Inside: How they feel

One of the most powerful ways to describe a character is through their emotions.

How do they feel? What makes them feel that way?

After a minute the girl realised she had only moved a few inches. It was pitiful. She lay on the floor, utterly exhausted and dejected.

In this snippet, Stella tries to escape a trap but fails, and Walliams describes how that makes her feel. 

Understanding how she feels brings us closer to her, and makes us more involved in the story, because we start to feel the same way.

But here's an important point: other characters in the same situation might feel a different way! A different character in this situation might not feel dejected, they might feel angry, or sick, or calm. Different characters can have different emotional reactions to the same situation.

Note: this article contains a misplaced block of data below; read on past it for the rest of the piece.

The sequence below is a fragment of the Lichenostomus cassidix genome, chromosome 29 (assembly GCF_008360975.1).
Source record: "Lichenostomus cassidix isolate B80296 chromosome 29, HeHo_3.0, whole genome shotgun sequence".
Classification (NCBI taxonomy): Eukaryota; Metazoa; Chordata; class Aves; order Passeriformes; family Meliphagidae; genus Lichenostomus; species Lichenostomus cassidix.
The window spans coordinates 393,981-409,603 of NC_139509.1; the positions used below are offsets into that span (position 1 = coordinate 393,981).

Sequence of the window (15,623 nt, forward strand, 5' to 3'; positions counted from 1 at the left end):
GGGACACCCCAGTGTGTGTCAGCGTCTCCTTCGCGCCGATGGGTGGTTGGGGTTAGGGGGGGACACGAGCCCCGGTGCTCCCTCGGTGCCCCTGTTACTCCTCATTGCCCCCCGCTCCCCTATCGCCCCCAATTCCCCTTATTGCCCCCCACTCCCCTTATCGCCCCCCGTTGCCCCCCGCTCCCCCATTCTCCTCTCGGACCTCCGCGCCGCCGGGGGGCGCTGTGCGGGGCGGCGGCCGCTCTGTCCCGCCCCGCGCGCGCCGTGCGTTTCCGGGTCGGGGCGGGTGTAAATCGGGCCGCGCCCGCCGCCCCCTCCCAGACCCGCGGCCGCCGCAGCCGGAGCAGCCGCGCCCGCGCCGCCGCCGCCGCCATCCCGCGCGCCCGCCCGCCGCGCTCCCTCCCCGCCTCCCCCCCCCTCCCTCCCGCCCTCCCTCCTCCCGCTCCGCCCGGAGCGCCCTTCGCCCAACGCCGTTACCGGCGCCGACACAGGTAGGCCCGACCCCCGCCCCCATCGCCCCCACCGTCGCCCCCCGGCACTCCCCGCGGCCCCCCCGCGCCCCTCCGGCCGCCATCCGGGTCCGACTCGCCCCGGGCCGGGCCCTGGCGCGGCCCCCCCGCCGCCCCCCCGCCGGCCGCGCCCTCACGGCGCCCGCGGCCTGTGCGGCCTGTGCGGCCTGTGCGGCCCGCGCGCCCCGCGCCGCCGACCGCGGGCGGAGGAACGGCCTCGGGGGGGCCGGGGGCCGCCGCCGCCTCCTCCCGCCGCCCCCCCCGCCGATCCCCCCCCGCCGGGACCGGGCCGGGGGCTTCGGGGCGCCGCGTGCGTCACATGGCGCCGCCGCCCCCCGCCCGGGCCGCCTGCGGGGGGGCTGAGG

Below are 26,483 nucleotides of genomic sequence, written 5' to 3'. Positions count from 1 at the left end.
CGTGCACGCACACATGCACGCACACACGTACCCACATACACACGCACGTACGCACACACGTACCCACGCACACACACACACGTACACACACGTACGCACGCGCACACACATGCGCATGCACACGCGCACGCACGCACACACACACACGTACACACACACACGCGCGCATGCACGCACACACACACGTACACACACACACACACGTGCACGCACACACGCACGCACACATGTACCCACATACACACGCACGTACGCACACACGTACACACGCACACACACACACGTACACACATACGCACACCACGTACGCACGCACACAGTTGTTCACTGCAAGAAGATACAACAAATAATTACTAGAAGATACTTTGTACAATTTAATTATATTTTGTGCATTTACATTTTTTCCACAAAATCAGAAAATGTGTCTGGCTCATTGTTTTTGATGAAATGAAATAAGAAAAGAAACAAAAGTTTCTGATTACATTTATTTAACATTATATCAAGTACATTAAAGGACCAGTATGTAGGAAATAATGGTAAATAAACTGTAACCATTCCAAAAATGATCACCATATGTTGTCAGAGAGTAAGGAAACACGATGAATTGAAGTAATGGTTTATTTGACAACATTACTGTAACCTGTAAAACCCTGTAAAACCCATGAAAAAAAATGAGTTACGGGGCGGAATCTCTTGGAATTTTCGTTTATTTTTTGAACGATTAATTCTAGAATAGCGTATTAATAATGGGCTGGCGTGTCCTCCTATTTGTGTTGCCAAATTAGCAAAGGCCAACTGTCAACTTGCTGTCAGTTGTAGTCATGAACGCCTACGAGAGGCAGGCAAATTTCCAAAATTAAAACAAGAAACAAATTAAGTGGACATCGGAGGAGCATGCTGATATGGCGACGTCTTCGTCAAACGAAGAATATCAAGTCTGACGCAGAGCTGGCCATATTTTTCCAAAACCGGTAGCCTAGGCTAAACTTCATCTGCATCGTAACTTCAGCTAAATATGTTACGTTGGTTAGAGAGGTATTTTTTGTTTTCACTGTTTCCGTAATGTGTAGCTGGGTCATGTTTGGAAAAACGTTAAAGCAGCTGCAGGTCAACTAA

As he looked through his spyglass out to sea, Captain Punce spotted a whale spouting water. He let out a cry of excitement, elated to have finally seen one after all these years.

It was nearly lunchtime when I noticed that I hadn’t seen Snuffles or Puggles all morning. A sudden spike of anxiety shot through me as I realised that both cats were missing.

We've talked a little bit already about the blurred line between character and action.

Feelings can be qualities: "He was a cheerful boy."

But they can also be actions: "He felt cheerful."

The most important point is that we feel much closer to characters when we understand their emotions.

Describe a character through how they feel in response to a trigger.